How to Find the Best Sales Jobs (for you!)

Whether you’re just starting to look for a career or are a seasoned pro looking for a change- knowing where and how to find your next sales job requires a unique set of skills.

First: Preparation

Going into a job hunt like Officer John McClane vacations around the holidays is a good way to end up underutilized, underpaid, and unhappy.
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On the other hand, a little planning and preparation really goes a long way- especially when looking for a new sales position.  Here are a few steps to plan like a pro:

  1. Decide your industry.  What are you passionate about?  If you’re like me, and the answer is “everything,” then decide one or two similar industries to focus on.  Do some research, learn what you can and then commit.  This is an important step because it will focus and guide your efforts in the next steps and give you a clear advantage in a competitive situation later on.
  2. Once you’ve decided and committed to searching within an industry, it’s time to look at your resume.  First thing’s first: a resume is NOT a list of job descriptions for positions you’ve held.  It’s not a place to write everything you’ve ever done that you’re proud of (looking at you, Eagle Scout Award).  What it is at its core is an executive summary of your overall value proposal.  Your resume should give a summary of what makes you valuable as an employee, nothing more.  There are countless great articles on how to do this (and countless terrible articles, too), but here’s one that I’ve found to be generally helpful from the Rockport Institute: http://rockportinstitute.com/resumes/
  3. The final piece of preparation has to do with mindset.  To help you understand what value you have to offer, you need to put your personal value proposition into words on paper.  Don’t have one?  Get one.  Craft it to be succinct, yet persuasive- really hitting the reason someone would want to hire you.  Tweet me @chrisrussmccall to get mine.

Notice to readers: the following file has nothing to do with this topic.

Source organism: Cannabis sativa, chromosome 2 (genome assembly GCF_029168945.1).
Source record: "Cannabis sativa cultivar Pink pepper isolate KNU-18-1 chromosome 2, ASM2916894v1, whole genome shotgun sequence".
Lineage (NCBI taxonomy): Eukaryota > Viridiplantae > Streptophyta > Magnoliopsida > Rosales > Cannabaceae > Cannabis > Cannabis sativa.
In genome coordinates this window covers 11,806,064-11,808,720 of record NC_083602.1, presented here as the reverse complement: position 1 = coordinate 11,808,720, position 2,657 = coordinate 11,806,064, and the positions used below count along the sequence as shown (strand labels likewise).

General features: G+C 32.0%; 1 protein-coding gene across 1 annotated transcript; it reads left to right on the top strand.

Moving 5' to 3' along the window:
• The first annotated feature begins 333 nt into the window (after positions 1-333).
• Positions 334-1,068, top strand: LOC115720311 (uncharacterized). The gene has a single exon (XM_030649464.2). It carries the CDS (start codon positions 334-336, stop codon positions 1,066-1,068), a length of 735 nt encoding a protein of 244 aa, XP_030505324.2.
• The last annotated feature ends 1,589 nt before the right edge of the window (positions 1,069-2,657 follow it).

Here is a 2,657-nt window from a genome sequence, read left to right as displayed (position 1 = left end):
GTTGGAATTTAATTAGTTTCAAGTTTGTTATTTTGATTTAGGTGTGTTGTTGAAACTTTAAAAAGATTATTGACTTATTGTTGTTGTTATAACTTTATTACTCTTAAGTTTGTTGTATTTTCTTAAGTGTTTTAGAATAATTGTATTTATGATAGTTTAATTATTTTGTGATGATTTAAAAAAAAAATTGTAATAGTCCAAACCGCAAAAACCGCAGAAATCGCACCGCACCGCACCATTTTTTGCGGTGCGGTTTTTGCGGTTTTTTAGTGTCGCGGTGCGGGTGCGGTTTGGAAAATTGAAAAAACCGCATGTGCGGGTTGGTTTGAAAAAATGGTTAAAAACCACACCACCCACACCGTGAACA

Second: Networking

Especially in sales, it’s all about who you know.  Having the inroad with the boss makes everything easier- just like having a relationship with your customer makes it exponentially easier to close the sale.  If you don’t have a network, start today.

LinkedIn is by far the best professional networking tool available when it comes to building, maintaining, and leveraging your network.  You can find a few best practices for what your profile should look like here.  Use the advanced search features to connect yourself with relevant people in the industry you’ve selected.  Recruiters, sales managers, InFluencers, and HR managers are a good place to start.  Once you’ve filled out your network somewhat, you can identify professional groups to join an contribute to- further increasing your sphere of influence.

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One word of caution when working with recruiters- not all opportunities are created equal.  Recruiters are paid to put qualified butts in open chairs- this might mean the the perfect opportunity for you, or it might mean you get screwed.  Ask questions, assume nothing, and above all else- speak up if you feel uncomfortable.

Third: Hunting